#3273, aired 1998-11-25FRENCH LITERATURE: Written in exile in Turin & Brussels in the 1850s, his "The Royal House of Savoy", was finally published in France in 1998 Alexandre Dumas (pere, the father)
#3272, aired 1998-11-241998 DISCOVERIES: Discovered by a student, the largest known one of these fills as many pages as a good-sized novel a prime number
#3271, aired 1998-11-23FAMOUS NAMES: In a 15-minute-long ceremony, his New York townhouse was designated a "Cultural Landmark" in 1998 Andy Warhol
#3270, aired 1998-11-20THE SUPREME COURT: At the time of his 1902 nomination to the Supreme Court, he was Chief Justice of Massachusetts Oliver Wendell Holmes
#3269, aired 1998-11-19LANDMARKS: Plans are for steel cables to temporarily replace the over 800 tons of lead that counterbalance it The Leaning Tower of Pisa
#3268, aired 1998-11-1820th CENTURY NOVELS: With the same initials as the author, Harry Haller is the loner protagonist of this 1927 German novel Steppenwolf (by Hermann Hesse)
#3267, aired 1998-11-17SPORTS & RECREATION: Pioneered by pro hockey player Scott Olsen, it had 3 million U.S. participants in 1989 & has 30 million now rollerblading
#3266, aired 1998-11-16THESE UNITED STATES: This body meets on the first Monday after the second Wednesday in December, but only once every 4 years The Electoral College
#3265, aired 1998-11-13PLAYS: Written in 1953 & set in the late 17th c., this play takes place about 16 miles northeast of where we are right now The Crucible (by Arthur Miller)
#3264, aired 1998-11-12FAMOUS WOMEN: This 1904 Radcliffe graduate was a suffragist, political activist, Vaudeville performer & writer Helen Keller
#3263, aired 1998-11-11BUSINESS & INDUSTRY: In 1998 this 106-year-old company became the first in the U.S. to top $300 billion in market value General Electric
#3262, aired 1998-11-10FAMOUS NEW ENGLANDERS: Native New Englander seen here, modeling for his company's catalog sometime before WWI L.L. Bean
#3261, aired 1998-11-09WORLD CAPITALS: This city was once known as Dong Kinh & to Europeans as Tonquin Hanoi, Vietnam
#3260, aired 1998-11-06LEGENDARY PEOPLE: He lived with his girlfriend, a fat priest & a 7-foot-tall archer Robin Hood
#3259, aired 1998-11-05FAMOUS HOTELS: Cartoons from The New Yorker line the hallways of this hotel where Harold Ross conceived the magazine the Algonquin Hotel
#3258, aired 1998-11-04MUSEUMS: Its museums include the Borgia Apartments, the Etruscan Museum & the Raphael Rooms The Vatican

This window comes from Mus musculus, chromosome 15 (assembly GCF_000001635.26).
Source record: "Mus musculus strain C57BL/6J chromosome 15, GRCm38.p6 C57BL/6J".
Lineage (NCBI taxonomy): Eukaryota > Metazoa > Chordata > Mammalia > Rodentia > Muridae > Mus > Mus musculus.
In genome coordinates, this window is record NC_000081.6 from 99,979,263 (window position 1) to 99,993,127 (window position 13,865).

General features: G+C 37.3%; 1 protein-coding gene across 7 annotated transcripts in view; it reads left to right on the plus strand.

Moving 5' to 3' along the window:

#3257, aired 1998-11-0320th CENTURY WOMEN: At this woman's April 1998 funeral, Gloria Steinem called her "The woman we want to be after the revolution" Bella Abzug
#3256, aired 1998-11-02BIBLICAL TIMES: In Solomon's reign, she filled the new post of "queen mother" Bathsheba (wife of David)
#3255, aired 1998-10-30HALLOWEEN ON FILM: (Happy Halloween, I'm Janet Leigh.) In a 1953 film my then husband played this man, who died on Halloween in 1926; I played his wife Bess Harry Houdini
#3254, aired 1998-10-29TV CHARACTERS: Dozens of web sites are devoted to picking on this Sheryl Leach creation who only gives love Barney
#3253, aired 1998-10-28GEOGRAPHIC WORDPLAY: The name of this Asian country contains the name of a Mediterranean volcano Vietnam (contains the volcano Etna)
#3252, aired 1998-10-27FAMOUS PEOPLE: In 1998 the govt. of Ontario was forced to pay them $2.8 million for exploiting them decades ago the Dionne Quintuplets
#3251, aired 1998-10-26ARCHAEOLOGY: In 1997 aerial surveys found the Pleasure Dome he built in the 13th century Kublai Khan
#3250, aired 1998-10-23THE SPACE RACE: In July 1998 it became the third nation to launch an interplanetary craft Japan (launched a probe to Mars)
#3249, aired 1998-10-22THE 17th CENTURY: The 1648 Peace of Westphalia ended a war that began on May 23 of this year 1618 (when The Thirty Years' War began)
#3248, aired 1998-10-21PRESIDENTS: One of the two Whig Party presidents who did not die in office Millard Fillmore or John Tyler
#3247, aired 1998-10-20WORDS FROM PHYSICS: It means "relating to the motion of projectiles", or "very angry" ballistic
#3246, aired 1998-10-19HISTORIC LEADERS: His 1830 last testament read, "I aspire to no other glory than the consolidation of Colombia" Simon Bolivar